Updated on January 5, 2018
56. ‘We’ by Yevgeny Zamyatin
By sheer coincidence, I bought We a few weeks before my first copy of The Happy Reader magazine arrived in the post – an edition packed with essays about We! That bumped this already intriguing book up my reading list. It is described as an iconic dystopian novel and the inspiration for George Orwell’s Nineteen Eighty-Four.
We is narrated by D-503, a mathematician working on a rocket in 26th-century OneState. OneState is ruled by the Benefactor; its citizens are known as ‘numbers’ and they live in glass houses so that everybody can see and be seen at all times. Happiness has been distilled to a mathematical formula, embodied by the rigid structure of the Table of Hours, which schedules in work, sleep, walking and even sex. Unpredictable Nature has been shut off behind the Glass Wall, and D-503’s rocket ultimately aims to carry the perfection of OneState to distant planets. The story is a collection of D-503’s diary entries, which he has started writing in order to put them on the rocket so otherworldly societies can learn about the glory of OneState from someone on the inside. However, D-503 is about to come up against some quite monumental struggles with OneState and the idea of happiness.
I absolutely love the world Zamyatin has created in We. He wrote the book in 1921, but it was suppressed by the Soviet Union and he had to smuggle it out of the country and publish it abroad, in New York. It wasn’t until the late 80s that it was finally published in Russia. That’s a pretty exciting publication history, and it’s not surprising given the clear criticism Zamyatin is making of dictatorships. There are great dollops of dystopia here, from the glass city to the pink ‘sex tickets’ to the grand event of the execution ceremony; if you want a fully realised world with plenty of horrible twists, We certainly delivers.
The writing style sets this book apart from other dystopias I’ve read. I would say We is more like poetry than prose; reading it is like looking at a Picasso painting. D-503 notices fragments, images, and he throws them all together into a kind of kaleidoscope of impressions. You don’t tend to see a whole person but rather a collection of body parts: D’s friend R-13 is known for his thick, spitting lips; his girlfriend, O-90, is a collection of circles; and his love interest, I-330, is all sharp edges and straight lines. The characters might be referred to as ‘numbers’, but it’s the first letters of their names that more clearly define them. At times the writing can be a little difficult to read, the actual events a little opaque, but I’m sure that’s deliberate. After all, D-503 is an unreliable narrator – his entire worldview is collapsing around his ears, distorted by passion and love – so it’s only natural that everything should seem fragmented and strange.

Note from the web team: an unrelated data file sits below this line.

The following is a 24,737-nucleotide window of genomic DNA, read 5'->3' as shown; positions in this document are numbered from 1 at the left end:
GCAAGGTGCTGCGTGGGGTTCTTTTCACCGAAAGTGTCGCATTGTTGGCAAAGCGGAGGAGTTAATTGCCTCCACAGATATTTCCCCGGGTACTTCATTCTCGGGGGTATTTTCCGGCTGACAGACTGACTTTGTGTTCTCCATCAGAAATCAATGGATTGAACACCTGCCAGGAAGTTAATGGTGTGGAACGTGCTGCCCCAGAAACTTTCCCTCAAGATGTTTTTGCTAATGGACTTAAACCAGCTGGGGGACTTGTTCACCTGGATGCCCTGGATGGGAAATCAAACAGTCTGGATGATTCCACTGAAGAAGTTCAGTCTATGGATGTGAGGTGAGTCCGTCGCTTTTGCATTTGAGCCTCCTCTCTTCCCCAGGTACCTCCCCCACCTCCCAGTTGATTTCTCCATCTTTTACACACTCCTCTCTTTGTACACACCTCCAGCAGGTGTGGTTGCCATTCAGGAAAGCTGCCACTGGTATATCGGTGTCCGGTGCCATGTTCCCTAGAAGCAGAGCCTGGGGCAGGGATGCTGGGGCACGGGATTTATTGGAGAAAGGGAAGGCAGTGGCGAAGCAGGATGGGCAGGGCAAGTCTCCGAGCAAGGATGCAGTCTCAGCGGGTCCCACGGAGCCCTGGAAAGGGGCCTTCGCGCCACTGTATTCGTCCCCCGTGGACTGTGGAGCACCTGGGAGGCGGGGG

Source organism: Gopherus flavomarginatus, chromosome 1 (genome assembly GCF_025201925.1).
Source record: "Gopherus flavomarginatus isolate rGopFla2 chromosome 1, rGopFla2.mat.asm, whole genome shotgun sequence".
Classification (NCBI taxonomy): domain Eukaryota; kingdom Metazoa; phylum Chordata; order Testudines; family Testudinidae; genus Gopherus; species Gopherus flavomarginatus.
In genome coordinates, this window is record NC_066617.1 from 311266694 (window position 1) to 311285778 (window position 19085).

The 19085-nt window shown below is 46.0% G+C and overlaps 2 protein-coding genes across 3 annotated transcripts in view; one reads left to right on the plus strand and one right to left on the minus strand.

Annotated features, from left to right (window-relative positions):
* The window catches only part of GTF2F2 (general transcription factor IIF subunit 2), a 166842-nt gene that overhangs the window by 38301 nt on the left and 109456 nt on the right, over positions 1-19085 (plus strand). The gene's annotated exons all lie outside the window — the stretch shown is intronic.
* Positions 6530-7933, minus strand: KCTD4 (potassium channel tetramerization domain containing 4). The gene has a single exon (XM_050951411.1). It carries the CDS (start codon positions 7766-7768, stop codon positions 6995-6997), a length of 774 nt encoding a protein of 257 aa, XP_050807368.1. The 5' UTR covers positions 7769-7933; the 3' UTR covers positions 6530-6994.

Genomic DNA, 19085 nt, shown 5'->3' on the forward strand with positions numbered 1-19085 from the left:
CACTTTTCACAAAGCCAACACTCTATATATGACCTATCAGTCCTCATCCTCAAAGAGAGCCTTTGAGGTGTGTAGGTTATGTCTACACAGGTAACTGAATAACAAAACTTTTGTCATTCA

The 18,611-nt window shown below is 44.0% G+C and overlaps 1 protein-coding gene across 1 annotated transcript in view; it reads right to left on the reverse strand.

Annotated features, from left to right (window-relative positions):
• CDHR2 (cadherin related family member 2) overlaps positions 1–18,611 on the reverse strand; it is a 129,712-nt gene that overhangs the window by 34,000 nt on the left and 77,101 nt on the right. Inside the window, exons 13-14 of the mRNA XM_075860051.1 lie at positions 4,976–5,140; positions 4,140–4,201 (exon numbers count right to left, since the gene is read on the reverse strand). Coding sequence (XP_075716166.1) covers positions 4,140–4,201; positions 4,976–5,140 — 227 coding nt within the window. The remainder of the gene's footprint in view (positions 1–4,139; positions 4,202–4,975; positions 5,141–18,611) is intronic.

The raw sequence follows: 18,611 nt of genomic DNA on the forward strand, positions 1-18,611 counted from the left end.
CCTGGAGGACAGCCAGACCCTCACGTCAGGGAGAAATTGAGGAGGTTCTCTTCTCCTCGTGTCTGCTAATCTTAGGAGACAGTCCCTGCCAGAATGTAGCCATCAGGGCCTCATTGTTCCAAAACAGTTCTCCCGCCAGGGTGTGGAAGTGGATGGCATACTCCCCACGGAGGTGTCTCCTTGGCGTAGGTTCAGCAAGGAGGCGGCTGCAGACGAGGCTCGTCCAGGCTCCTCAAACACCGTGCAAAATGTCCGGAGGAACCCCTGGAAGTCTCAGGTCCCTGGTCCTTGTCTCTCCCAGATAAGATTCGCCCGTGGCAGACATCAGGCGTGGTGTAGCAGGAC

Maths is a major theme in this novel. Indeed, one of D-503’s formative memories is learning about the square root of -1 (an imaginary number) and being thrown into turmoil by it because it seems to ruin an otherwise perfect system. This encapsulates D’s entire struggle in We: he starts out wanting to be a mathematically pure and ordered member of society, but even a tiny speck of dirt in the oil (the beginnings of love, the ability to imagine) can throw everything off balance. He is faced with the ultimate dilemma of any dystopian citizen, whether to choose individuality or conformity, and in so doing, to decide what ‘being human’ really is.
We is a fascinating read, especially if you like Nineteen Eighty-Four or Brave New World. There are elements of both these books in We (Orwell acknowledges his debt to Zamyatin; Huxley denies having been influenced by him), and it’s wonderful to read someone who was exploring these ideas earlier than the more well-known writers in the genre. I highly recommend this book if you enjoy political dystopias, and I also recommend reading the latest issue of The Happy Reader alongside it (there are essays in there about Soviet uniforms, propaganda poetry and modern-day Russian prison camps).
“It is for you to place the beneficial yoke of reason round the necks of the unknown beings who inhabit other planets—still living, as it may be, in the primitive state known as freedom.”
Have you read this book? I’d love to know your thoughts!